Browsing in the rain
The internet of umbrellas
The World Wide Web entails one major problem: in order to access it, you have to be computer-literate. The personal computer is still the most important device for accessing the Web, and even in a developed region like Europe only half of the people know how to handle a PC. However, other means of access are gaining ground. Web-enabled smart phones, navigation systems, and personal digital assistants are becoming ever more popular. And the next technological wave is already around the corner – the Internet of Things.
The vision of the Internet of Things includes that all types of durable and non-durable consumer goods, like cars, washing machines, cameras, milk bottles, and bananas, will be connected. Science Fiction? Not if you ask Sho Hashimoto and Takashi Matsumoto from Keio University in Japan – their media-design research team invented the first Web browser umbrella, called Pileus, the Latin name for cap. Their ideas was to brighten up cloudy days for the user, by giving him a multimedia-based, socially interactive experience, while he is walking through the rain.
Photo-browsing with Pileus
Pileus is an umbrella equipped with a camera, a projector, a laptop, and a Wi-Fi connection. Its main purpose is to share photos with friends via the Flickr photo-sharing Web service. Pictures downloaded from Flickr are projected to the ceiling of the umbrella. On top of the umbrella is a camera, whose pictures are immediately uploaded to the Flickr service in order to share them with friends. The release for the camera is integrated in the handle of the umbrella.
What do you do with such a networked umbrella? The Japanese researchers imagine a scenario like this: you are strolling through the rain, protected by your Pileus umbrella, when you see this fellow coming along with his funny dog that is wearing a red and white, polka dot bodice. You take a picture and send it to Flickr so your friends can share the funny sight. Then suddenly, thunder and lightning appear as images on the ceiling of your umbrella in order to enhance a text alert saying: “Your train leaves in five minutes”. Via the Google Maps service and a GPS receiver, you get a surround map and the fastest way to the train station.
Umbrella with adverse effects
So, the Pileus umbrella appears like a gadget with a high coolness factor. However, it is still a prototype, and the current experimental design would certainly cost a few points on the coolness scale. The umbrella weighs 2 kilo, mainly due to the projector. In addition you would have to carry a notebook in your backpack, which adds another 2 kilo. However, the weight problem looks solvable, as miniaturisation of computers and projectors is steadily progressing. More serious design issues are durability, usability, and safety.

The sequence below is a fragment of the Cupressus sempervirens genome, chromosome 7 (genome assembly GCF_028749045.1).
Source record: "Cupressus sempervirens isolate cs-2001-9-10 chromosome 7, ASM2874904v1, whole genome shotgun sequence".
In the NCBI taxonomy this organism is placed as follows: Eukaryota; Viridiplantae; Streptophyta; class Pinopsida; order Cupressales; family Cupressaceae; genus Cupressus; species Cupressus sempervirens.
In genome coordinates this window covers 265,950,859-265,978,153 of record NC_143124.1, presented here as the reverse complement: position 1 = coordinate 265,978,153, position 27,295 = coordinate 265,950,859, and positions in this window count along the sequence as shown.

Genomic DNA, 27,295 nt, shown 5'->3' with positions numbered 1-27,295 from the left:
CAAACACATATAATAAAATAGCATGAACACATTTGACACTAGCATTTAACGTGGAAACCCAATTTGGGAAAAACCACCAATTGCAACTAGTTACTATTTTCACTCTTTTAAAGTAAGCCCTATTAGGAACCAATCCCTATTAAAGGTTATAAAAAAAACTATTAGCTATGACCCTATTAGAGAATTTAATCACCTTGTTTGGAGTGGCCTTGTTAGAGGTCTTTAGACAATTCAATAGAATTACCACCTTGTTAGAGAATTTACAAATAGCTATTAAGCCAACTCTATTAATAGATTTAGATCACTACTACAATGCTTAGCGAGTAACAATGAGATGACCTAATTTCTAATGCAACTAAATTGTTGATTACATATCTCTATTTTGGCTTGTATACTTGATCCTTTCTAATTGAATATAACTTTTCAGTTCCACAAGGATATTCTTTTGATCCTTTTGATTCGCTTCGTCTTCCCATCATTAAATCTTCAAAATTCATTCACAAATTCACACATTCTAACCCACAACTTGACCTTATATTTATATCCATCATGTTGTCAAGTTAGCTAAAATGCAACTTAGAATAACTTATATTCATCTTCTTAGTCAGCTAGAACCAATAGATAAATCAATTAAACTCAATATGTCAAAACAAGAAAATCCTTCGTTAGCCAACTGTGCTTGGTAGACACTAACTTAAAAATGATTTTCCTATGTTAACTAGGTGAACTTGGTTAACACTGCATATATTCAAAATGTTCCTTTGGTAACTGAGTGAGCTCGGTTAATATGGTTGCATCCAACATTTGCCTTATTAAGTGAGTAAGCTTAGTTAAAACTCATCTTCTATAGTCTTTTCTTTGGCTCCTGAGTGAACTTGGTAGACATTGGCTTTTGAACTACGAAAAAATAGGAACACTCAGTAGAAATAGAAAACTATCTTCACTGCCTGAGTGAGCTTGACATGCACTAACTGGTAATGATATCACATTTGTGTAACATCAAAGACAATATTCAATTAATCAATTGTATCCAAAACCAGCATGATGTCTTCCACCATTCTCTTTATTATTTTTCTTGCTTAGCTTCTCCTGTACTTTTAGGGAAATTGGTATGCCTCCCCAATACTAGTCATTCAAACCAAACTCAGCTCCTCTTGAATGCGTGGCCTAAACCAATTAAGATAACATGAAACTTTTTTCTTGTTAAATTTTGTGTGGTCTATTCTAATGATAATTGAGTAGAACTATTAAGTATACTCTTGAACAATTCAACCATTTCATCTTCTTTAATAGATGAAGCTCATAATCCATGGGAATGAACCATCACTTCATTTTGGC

The built-in devices have to be waterproof in order to survive splashes of rain. Another issue is, how safe our streets and pedestrian zones will be, if everybody is running through the rain, eyes focused to the ceiling of their umbrella. In combination with simultaneous mobile phone calls this could be a safe way of increasing the turnover of doctors. Even without painful encounters, the unnatural neck posture while viewing photos on the umbrella ceiling could help to fill the waiting rooms of orthopaedists. In short: browsing with your umbrella may have some undesired adverse effects, which to avoid may require some more ingenuity by engineers.
Weather forecast umbrella
A more modest approach in connecting has been pursued by US-based gadget company Ambient Devices. They developed a connected umbrella called Ambient Umbrella that lets you know when rain or snow is in the forecast by illuminating its handle. Different light patterns of the blue LEDs at the bottom of the handle indicate rain, drizzle, snow, or thunderstorms. The umbrella automatically receives local weather data from weather forecast service AccuWeather.com through some wireless link that is not specified by the producer. The idea is to see from the blinking pattern, whether it is necessary to take the umbrella with you, before you leave the house.
The usefulness of this gadget is rather doubtful, and it is unknown how many Americans have already invested the more than 100 dollars for the “glowing intelligence” advertised by the umbrella producer. However, the latest examples of connected umbrellas show that there is a huge scope for connecting everyday devices in order to spread the benefits of ubiquitous network access beyond the limits of those metal and plastic boxes we call computers.
Further information: Pileus website: http://www.pileus.net Ambient Umbrella web page: http://www.ambientdevices.com/products/umbrella.html
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